A PIVOT(al) Role in Research
Weaving the patient perspective into research ensures our work centers on the needs of those we serve. To accomplish this, The University of Kansas Cancer Center launched its patient research advocacy program in 2017. Called Patient and Investigator Voices Organizing Together, PIVOT for short, the program unites scientists and advocates to advance patient-centered research.
PIVOT members come from all walks of life, with many different cancer experiences. Some are survivors, some are in active treatment and others have encountered cancer through their family members or friends. Each brings a unique and valuable point of view. Advocates may be involved in any stage of the research process ― from a basic science effort to a clinical trial. Their roles may include evaluating research proposals to improve readability, identifying barriers to clinical trial participation and participating in peer review panels.
Working together, we can conquer all cancers.
As researchers, we tend to place the highest priority on novel areas of interest to us instead of those of greatest interest to cancer survivors and those at high risk for the disease. By partnering with an advocate, I have learned to place a high priority on their issues. The advocate with whom I have been most closely associated is a master at communicating clearly to individuals of varied vocational and educational backgrounds. Carol Fabian, MD | Breast Medical Oncologist, Scientist
I became involved with PIVOT because I wanted the African American voice to be heard and included in the research process. Patient-centered research is important for the development of new drugs, and it helps researchers understand what cancer looks like from the patient perspective while undergoing life-saving treatment. Kim Jones, PIVOT Leadership Team | Kansas City, Missouri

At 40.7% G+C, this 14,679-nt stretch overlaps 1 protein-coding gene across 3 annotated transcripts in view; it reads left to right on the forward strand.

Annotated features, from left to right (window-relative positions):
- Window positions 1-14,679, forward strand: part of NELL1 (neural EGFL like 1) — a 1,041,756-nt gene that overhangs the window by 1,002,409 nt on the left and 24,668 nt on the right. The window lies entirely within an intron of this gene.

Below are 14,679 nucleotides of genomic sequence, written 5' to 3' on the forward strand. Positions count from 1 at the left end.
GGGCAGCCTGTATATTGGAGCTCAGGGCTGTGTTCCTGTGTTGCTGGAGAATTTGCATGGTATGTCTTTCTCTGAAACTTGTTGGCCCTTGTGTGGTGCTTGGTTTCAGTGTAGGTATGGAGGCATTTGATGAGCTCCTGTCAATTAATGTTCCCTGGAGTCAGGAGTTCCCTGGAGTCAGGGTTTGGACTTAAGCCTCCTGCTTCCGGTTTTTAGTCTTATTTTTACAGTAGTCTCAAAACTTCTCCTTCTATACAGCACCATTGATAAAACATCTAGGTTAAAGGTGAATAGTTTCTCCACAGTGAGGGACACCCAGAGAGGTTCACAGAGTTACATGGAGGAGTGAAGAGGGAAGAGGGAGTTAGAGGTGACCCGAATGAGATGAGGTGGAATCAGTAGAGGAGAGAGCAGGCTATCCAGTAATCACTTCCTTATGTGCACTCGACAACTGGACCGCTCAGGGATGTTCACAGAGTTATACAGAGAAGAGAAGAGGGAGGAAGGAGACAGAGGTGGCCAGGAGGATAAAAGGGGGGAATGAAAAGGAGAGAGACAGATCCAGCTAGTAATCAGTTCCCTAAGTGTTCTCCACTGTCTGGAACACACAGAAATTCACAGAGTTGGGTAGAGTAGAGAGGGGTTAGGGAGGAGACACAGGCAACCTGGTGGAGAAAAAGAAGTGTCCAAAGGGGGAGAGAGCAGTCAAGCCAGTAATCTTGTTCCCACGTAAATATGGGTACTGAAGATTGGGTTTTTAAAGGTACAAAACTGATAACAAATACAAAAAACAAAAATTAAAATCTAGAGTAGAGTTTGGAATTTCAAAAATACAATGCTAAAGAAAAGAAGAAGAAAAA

Researchers are trained to design studies to answer complex questions, but we have historically not done a great job of listening to patients about the questions that need to be answered. As a nurse trained to deliver person-centered care, I think person-centered research makes so much sense. It should be the standard way we approach research, rather than the exception, if we want to achieve good health and well-being for all people. Jill Peltzer, PhD, APRN-CNS | Nurse, Scientist
It is an honor when you are asked to review a research grant. You give constructive feedback, encourage layman terminology and give examples of barriers that may exist for some groups. You may also suggest changing a geographical area to serve or tailoring recruitment materials based on who they are targeting. Our job is not to discredit the hard work of researchers, but to collaborate in helping to find a cure. Kris Darnell, PIVOT Leadership Team | Kickapoo Reservation, Horton, Kansas
I’ve learned so much about what it’s like to deal with cancer. Working with a patient advocate changes how basic researchers approach and think about cancer. It’s no longer sanitized, impersonal and unfeeling. It is real and tangible. The advocates with whom I work have become close friends, not just research colleagues. Danny Welch, PhD | Scientist
In loving memory
Michele Longabaugh, a founding member of PIVOT, passed away in 2020. Diagnosed with stage IV anal cancer in 2010, Michele’s willingness to speak openly about her cancer helped countless people on similar journeys. She was considered a mentor to many of our advocates, and we are grateful for her contributions to cancer research.